What Is Universal Life Insurance?

Universal life insurance is a life insurance policy with permanent coverage that issues a cash payout to your beneficiaries at any age you die (assuming you keep up with your premium payments). Premiums may be flexible, allowing policyholders to increase or decrease their payments within limits. Universal life policies also have a cash value component that builds equity over time.

Keep reading to learn what is a universal life insurance policy and how it works.

How Does Universal Life Insurance Work?

As a type of permanent life insurance, a universal life policy offers mostly lifelong coverage (typically up to age 121) and issues a death benefit to your beneficiaries in the event of your death. Coverage will be maintained so long as you continue fulfilling your premium payments — otherwise, your policy will lapse and no death benefits will be issued after you die.

With premium flexibility, universal life policyholders can increase or decrease their premium payment within limits. Decreasing your life insurance premium can help cover necessary expenses when your budget is stretched thin. Or, you can increase your premium to encourage more growth in your cash value account.

How Cash Value Works

Each time you make a premium payment, a portion of that payment is deposited in a separate cash value account that accrues interest over time. The interest rate is generally low (e.g., 2% annual growth) but may be guaranteed by some insurers. Some insurers allow you to invest that cash value in market-based investment options to potentially increase your rate of return.

Once your cash value reaches a certain level, your insurer may allow you to use it to pay for your premiums. However, your policy will lapse if you skip a premium or there is no cash value to cover your payment. Policy lapses forfeit your death benefits, which means your beneficiaries will not receive any cash payout when you die.

Some insurers allow you to take out a loan using the cash value as collateral. This can be useful for financing major life expenses, like your child's education or settling an existing debt. You will still be required to repay the loan plus interest like any other type of loan. If you die before you repay the loan, then the outstanding balance gets deducted from your death benefits, decreasing the cash payout issued to your beneficiaries.

You can cash out the equity in your cash value account early by surrendering the policy. This will cancel the policy and your beneficiaries will not receive any death benefits after you die. Be sure to ask your insurance agent about applicable surrender fees.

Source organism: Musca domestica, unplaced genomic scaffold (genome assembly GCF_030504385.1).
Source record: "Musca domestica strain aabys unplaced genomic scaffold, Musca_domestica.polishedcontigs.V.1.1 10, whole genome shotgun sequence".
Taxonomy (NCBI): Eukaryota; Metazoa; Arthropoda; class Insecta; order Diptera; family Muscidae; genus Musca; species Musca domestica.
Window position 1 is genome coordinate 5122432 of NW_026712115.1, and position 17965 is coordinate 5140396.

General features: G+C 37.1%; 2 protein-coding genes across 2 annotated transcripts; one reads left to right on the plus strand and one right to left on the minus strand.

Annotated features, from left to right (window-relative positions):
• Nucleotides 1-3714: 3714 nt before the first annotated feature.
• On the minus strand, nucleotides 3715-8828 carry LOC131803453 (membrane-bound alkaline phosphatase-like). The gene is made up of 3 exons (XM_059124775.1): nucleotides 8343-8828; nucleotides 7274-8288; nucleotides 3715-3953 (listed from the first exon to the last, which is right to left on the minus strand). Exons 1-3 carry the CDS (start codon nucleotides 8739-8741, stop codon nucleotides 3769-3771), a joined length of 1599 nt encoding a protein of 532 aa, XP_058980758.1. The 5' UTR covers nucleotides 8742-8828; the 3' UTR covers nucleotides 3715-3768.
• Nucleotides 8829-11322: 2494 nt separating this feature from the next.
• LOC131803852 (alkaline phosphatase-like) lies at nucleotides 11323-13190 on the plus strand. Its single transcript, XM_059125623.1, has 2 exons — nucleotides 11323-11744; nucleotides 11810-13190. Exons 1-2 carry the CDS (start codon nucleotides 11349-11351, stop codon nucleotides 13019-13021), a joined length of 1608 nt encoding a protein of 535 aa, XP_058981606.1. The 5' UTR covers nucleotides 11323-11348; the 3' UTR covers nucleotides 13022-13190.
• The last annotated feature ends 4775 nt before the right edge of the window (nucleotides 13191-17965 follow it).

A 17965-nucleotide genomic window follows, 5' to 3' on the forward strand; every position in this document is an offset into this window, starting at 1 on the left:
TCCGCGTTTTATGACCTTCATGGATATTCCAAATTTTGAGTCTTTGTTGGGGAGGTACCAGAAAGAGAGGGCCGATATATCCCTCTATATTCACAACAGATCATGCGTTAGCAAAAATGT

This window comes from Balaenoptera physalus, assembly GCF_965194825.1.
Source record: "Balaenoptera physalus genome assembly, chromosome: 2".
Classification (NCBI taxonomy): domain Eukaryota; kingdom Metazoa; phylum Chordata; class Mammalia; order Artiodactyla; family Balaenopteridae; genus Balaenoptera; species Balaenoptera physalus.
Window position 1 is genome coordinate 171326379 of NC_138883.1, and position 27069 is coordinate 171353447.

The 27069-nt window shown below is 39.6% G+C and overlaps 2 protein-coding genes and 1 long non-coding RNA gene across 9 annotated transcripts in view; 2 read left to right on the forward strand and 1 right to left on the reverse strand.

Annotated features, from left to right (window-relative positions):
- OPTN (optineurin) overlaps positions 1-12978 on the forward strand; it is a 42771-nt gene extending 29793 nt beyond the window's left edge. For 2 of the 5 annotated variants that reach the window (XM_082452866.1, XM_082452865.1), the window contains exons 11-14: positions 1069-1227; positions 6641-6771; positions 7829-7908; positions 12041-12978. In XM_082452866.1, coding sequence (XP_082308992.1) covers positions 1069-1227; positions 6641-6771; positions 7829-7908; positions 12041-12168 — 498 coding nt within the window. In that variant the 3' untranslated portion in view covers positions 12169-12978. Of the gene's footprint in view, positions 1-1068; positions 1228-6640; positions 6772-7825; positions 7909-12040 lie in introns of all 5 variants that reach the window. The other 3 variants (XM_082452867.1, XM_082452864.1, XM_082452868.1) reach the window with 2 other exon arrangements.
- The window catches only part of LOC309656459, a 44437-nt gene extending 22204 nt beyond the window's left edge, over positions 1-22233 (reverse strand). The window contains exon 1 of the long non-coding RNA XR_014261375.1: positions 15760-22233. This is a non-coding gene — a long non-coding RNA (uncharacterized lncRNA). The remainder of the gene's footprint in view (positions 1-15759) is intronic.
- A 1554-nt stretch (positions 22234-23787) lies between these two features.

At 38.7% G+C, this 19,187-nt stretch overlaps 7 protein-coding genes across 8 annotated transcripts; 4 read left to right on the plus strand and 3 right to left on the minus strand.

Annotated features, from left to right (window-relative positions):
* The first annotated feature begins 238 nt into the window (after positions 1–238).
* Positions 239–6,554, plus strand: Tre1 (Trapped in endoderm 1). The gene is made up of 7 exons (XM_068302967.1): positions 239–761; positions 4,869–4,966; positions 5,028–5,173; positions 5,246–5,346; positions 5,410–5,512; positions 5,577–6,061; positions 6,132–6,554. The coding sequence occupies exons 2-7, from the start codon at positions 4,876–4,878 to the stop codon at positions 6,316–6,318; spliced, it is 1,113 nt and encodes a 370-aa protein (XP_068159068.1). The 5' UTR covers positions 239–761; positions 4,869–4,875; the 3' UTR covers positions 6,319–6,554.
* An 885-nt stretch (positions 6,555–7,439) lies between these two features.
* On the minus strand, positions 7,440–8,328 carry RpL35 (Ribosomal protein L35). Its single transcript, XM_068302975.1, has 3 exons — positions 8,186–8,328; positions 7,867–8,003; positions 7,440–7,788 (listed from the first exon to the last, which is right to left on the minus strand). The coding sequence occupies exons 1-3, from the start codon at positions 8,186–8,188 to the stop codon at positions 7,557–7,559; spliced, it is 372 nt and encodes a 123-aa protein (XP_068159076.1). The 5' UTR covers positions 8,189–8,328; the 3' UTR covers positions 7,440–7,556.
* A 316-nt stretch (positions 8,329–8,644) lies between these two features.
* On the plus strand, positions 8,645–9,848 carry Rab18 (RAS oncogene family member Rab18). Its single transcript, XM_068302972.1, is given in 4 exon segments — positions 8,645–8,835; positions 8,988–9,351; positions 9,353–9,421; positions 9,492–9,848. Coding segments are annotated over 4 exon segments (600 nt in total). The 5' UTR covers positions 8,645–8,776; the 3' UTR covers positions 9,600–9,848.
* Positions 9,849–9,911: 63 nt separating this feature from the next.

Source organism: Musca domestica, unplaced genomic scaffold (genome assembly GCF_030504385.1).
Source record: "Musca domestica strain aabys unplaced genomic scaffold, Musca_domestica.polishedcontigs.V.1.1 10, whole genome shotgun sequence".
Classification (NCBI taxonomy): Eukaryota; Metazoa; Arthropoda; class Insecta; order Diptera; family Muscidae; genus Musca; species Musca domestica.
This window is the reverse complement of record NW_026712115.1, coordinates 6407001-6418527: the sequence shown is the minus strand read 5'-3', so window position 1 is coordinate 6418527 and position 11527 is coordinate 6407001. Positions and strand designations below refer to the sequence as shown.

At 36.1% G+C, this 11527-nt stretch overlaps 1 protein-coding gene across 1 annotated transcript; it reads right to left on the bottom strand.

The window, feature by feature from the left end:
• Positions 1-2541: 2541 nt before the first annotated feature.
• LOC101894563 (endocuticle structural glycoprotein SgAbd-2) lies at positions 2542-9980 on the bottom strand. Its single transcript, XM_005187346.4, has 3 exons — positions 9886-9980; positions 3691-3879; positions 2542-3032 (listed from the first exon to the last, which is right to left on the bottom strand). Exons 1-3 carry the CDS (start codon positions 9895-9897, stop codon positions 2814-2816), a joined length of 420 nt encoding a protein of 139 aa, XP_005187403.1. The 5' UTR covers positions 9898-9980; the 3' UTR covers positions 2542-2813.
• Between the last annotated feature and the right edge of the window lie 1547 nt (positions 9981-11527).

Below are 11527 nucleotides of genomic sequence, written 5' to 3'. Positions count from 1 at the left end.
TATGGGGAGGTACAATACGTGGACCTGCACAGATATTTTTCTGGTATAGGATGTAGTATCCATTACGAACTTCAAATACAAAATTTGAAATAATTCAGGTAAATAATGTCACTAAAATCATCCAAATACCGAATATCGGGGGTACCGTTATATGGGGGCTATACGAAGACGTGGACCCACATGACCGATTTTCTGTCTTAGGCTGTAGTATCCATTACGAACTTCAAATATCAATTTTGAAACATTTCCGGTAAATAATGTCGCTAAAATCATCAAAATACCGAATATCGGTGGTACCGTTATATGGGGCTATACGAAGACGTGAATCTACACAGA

You can decrease your premium or you can increase it if you want to contribute more to your cash value growth.

What's the Difference Between Whole Life and Universal Life and Term Life Insurance?

Whole life, universal and term life are common types of life insurance. Below, we explain the differences between each.


Whole Life

Universal Life

Term Life

Coverage Period

Lifelong coverage

Lifelong coverage

Typically 5-30 years

Flexible Premiums

Not flexible

Can increase/decrease within limits

Not flexible

Cash Value Growth

Lower, but guaranteed interest rate

Minimum guaranteed interest rate that may increase based on market performance

No cash value

Cost

More expensive than term life

More expensive than term life

Less expensive than whole life and universal life

Premium Increase

Does not change

Flexible

May increase with each term renewal

Differences in Coverage

Both whole life and universal life policies offer lifelong coverage, paying out death benefits after any age you die, assuming you continue paying your premiums.

Term life policies, on the other hand, have fixed coverage periods that typically range from five to 30 years. Some terms are as short as one year. If you are still alive when your term expires, then you will no longer have any coverage unless you renew your policy.

Differences in Premium Flexibility

Whole life and term life policies typically have fixed premiums throughout the policy life or a fixed term (for term life). That means you will not be able to increase or decrease your premiums.

With universal life insurance, you have more flexibility over your premium payments depending on your insurer. You can temporarily decrease your premium if you need more breathing space in your budget or you can increase it if you want to contribute more to your cash value growth.

Differences in Cash Value Growth

Both whole life and universal life policies have a guaranteed interest rate that is typically on the lower side. However, universal life policyholders may have the option to invest their cash value in market-based investment options. This allows for a potentially higher rate of return for universal life insurance over whole life insurance.

There is no cash value component in a term life policy.

Interest rate growth based on market performance is one potential advantage of buying universal life insurance over whole life insurance.

Differences in Cost

Term life insurance is generally less expensive than permanent life policies, like universal and whole life insurance. The tradeoff, however, is temporary coverage. When the term expires, then you will no longer be covered unless you renew the policy.

Differences in Premium Payments

Whole life insurance premiums are level — this means that they will not change throughout the life of the policy. The premium you paid when you bought the policy at 25 years old will be the same as when you are 80 years old.

Term life policy premiums can increase each time you renew the policy to account for your increased age. Universal life insurance premiums function a little differently because they are flexible and you can increase or decrease them throughout the life of the policy.